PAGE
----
No Defense and Indemnity Where MSA Failed “Express Negligence” Doctrine

In a recent contractual dispute case, Gulf Crane Services, Inc. v. Total Safety U.S., Inc., 2019 WL 4603753 (S.D. Tex. 8/22/19), Magistrate Judge Nancy Johnson of the Southern District of Texas, Houston Division found that the defendant did not owe defense and indemnity because the applicable master service agreement (“MSA”) failed the “express negligence” doctrine.

Gulf Crane Services, Inc. v. Total Safety U.S., Inc. – Background

In August 2019, Magistrate Judge Nancy Johnson of the Southern District of Texas, Houston Division, was asked to determine whether Total Safety U.S., Inc. owed contractual defense and indemnity to three other companies that had been sued for negligence in a personal injury suit. In order to do so, Judge Johnson was required to sort through the terms of two different master services agreements entered into 2005 and 2013, the impact of corporate mergers, and the facts of the underlying personal injury suit.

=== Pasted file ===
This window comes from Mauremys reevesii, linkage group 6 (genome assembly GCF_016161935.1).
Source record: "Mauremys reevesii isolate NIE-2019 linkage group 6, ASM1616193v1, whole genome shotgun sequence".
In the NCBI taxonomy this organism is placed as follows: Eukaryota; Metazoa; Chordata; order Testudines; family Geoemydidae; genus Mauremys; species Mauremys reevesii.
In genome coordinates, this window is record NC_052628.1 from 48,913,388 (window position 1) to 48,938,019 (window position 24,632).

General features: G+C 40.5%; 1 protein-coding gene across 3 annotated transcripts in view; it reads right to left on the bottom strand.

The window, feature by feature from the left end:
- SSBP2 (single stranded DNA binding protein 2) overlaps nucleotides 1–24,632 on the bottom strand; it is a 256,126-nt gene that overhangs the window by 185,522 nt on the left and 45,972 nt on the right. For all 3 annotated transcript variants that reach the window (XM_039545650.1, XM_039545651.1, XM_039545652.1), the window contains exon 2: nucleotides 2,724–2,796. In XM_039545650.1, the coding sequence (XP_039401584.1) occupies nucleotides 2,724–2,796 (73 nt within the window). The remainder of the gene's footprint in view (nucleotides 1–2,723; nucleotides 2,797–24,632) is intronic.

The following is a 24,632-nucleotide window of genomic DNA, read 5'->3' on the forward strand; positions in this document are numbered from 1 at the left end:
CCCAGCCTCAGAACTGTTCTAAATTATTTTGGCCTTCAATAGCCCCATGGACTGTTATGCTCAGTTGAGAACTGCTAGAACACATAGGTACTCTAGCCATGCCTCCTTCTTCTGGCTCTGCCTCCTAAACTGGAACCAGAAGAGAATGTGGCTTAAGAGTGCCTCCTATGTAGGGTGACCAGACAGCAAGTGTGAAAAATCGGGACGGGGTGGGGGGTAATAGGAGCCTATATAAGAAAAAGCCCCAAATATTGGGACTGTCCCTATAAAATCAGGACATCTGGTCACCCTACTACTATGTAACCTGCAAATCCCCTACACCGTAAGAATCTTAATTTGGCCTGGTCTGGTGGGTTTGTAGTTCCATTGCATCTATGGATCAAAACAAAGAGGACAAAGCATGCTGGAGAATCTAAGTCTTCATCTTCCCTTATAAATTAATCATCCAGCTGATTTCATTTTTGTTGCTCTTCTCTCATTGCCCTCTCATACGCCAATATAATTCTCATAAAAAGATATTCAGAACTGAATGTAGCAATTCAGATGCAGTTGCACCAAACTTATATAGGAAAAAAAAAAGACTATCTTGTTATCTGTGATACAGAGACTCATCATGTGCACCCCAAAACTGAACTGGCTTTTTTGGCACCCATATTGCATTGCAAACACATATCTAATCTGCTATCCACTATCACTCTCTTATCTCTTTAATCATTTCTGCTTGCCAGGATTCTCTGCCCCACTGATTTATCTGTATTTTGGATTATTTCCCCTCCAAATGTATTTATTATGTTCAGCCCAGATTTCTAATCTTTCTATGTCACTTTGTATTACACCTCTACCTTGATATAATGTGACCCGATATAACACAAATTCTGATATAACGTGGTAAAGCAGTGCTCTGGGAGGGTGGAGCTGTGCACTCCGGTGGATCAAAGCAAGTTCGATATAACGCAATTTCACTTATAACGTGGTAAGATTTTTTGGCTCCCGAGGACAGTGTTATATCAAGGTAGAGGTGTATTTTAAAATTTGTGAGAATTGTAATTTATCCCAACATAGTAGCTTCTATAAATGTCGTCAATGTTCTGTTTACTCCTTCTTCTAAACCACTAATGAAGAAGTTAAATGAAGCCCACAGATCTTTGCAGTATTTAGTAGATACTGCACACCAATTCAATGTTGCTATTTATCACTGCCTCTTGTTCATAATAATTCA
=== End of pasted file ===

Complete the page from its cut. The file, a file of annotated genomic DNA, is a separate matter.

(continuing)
Magistrate Judge’s Findings

Judge Johnson first determined that the 2005 MSA was not superseded by the 2013 MSA because it was not entered into by the same parties and that both agreements were in effect at the time of the personnel basket transfer accident at issue in the personal injury suit. The Judge next determined that the work being performed at the time of the accident was pursuant to the 2005 agreement because it was requested only by verbal call out that was not followed by a written work order as would have been required by the 2013 agreement.

Judge Johnson ultimately concluded that Total Safety did not owe defense and indemnity because the 2005 agreement did not expressly provide for indemnification of the companies for their own negligence. Judge Johnson recommended that Total Safety’s pending summary judgment motion be granted and the claims for defense and indemnity be dismissed.

Plaintiff’s Appeal

The plaintiffs—the parties seeking defense and indemnity from Total Safety—subsequently filed an objection to the Magistrate Judge’s ruling. In September 2019, Senior U.S. District Judge Sim Lake adopted Judge Johnson’s Report and Recommendation. On October 24, 2019, the plaintiffs filed a notice of appeal to the Fifth Circuit.

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